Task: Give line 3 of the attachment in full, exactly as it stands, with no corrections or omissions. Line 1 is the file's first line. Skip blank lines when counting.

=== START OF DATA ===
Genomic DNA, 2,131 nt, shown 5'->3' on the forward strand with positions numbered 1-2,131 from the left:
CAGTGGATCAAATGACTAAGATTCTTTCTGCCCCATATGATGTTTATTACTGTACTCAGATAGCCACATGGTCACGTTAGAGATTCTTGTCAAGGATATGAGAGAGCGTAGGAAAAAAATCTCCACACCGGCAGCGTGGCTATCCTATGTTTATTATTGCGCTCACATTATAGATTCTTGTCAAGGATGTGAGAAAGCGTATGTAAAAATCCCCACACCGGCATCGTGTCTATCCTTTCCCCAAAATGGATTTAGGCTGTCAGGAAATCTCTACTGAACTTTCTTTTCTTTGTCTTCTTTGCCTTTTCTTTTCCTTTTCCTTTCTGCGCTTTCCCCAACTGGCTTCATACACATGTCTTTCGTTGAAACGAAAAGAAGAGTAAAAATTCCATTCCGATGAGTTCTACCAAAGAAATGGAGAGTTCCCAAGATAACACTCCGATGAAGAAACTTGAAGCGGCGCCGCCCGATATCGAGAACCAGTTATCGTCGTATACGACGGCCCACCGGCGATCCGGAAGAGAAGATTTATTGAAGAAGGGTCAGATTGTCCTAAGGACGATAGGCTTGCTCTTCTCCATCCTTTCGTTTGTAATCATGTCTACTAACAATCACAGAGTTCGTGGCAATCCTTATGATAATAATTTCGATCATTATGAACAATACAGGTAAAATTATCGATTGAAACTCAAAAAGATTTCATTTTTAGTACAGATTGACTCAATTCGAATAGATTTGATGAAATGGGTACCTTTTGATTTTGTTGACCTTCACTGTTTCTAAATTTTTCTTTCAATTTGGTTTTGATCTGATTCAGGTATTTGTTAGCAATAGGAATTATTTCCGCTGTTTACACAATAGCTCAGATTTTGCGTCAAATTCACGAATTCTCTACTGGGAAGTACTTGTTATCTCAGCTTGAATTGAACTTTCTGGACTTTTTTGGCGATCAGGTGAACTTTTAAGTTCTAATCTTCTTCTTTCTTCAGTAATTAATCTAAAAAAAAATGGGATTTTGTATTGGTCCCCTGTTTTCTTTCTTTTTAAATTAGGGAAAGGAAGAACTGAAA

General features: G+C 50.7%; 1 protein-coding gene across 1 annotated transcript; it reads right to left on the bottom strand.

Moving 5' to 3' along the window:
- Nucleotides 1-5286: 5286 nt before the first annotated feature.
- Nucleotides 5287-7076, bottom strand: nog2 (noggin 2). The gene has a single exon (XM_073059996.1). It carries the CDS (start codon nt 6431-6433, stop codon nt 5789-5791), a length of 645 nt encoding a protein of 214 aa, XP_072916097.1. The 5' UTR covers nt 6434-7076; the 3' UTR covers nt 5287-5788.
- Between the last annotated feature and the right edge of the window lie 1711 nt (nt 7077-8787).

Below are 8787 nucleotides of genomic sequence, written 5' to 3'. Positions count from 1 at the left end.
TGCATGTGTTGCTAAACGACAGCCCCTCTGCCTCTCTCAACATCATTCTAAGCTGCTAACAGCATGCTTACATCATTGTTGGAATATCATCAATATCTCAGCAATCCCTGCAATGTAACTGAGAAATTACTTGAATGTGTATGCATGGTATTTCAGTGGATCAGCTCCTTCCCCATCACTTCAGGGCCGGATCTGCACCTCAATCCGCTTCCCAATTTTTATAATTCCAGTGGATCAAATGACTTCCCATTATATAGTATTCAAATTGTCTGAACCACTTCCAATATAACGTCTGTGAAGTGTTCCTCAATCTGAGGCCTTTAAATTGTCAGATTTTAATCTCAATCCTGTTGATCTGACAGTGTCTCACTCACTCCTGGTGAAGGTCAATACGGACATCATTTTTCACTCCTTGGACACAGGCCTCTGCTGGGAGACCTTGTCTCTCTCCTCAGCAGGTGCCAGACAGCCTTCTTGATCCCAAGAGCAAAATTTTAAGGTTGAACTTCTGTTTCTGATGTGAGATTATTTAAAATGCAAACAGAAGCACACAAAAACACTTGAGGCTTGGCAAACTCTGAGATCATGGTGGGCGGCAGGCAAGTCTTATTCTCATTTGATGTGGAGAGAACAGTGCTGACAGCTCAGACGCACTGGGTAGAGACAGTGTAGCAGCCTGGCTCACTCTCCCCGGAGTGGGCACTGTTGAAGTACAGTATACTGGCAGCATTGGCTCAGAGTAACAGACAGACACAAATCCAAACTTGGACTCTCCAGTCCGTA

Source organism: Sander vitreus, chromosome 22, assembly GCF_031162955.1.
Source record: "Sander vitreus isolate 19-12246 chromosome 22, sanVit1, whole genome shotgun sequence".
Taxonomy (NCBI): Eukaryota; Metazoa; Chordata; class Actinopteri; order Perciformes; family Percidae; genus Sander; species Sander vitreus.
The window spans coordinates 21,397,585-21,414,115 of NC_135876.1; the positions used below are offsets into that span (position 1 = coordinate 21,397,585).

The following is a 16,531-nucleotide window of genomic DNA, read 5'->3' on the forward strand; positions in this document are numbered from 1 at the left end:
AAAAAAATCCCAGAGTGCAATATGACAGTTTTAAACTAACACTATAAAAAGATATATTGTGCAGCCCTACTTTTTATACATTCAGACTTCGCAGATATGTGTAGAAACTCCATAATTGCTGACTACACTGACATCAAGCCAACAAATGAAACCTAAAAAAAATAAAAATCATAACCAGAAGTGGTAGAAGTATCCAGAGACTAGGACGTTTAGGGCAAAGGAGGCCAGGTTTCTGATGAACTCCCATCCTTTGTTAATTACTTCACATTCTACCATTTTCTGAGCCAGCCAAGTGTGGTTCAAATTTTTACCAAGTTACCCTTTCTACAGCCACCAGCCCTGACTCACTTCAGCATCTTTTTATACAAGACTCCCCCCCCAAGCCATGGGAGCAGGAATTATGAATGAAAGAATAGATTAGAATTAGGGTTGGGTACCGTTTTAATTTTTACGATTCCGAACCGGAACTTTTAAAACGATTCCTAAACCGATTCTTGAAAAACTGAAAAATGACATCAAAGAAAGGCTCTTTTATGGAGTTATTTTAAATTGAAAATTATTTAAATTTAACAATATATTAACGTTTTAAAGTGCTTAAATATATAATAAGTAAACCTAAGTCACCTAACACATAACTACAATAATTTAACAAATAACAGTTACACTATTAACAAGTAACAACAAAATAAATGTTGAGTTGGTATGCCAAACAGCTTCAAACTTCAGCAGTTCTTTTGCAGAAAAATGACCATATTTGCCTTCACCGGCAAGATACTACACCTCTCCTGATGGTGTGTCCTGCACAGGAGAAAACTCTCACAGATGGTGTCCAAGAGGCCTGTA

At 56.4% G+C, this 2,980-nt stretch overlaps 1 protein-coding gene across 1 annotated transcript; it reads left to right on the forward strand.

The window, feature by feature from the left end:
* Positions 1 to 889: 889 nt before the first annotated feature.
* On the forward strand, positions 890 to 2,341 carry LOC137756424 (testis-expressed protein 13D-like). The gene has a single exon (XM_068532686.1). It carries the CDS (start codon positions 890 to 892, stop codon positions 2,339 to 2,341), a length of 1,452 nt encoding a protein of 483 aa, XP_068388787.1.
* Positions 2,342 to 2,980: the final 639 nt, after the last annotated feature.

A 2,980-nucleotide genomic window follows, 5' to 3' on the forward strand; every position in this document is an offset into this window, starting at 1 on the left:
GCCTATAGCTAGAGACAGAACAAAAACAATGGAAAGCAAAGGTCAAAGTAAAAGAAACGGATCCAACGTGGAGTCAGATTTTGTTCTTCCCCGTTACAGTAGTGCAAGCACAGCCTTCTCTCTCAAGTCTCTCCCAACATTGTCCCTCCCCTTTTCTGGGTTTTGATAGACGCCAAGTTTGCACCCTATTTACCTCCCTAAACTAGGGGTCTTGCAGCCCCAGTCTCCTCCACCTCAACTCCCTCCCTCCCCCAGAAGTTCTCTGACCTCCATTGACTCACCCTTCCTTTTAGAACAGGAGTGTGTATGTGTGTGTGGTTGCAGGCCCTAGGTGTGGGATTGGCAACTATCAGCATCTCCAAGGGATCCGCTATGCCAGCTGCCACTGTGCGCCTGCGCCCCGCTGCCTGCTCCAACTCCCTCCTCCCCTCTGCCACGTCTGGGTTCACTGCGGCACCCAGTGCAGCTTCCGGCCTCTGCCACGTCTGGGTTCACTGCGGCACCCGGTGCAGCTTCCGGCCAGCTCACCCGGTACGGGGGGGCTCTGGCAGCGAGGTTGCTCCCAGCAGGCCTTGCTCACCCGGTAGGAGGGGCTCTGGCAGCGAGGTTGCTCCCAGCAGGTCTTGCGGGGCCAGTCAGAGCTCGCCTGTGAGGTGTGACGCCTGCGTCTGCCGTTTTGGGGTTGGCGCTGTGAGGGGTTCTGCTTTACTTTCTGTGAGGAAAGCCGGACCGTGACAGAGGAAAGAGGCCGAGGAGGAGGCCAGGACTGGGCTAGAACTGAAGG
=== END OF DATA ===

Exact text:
General features: G+C 50.7%; 1 protein-coding gene across 1 annotated transcript; it reads right to left on the bottom strand.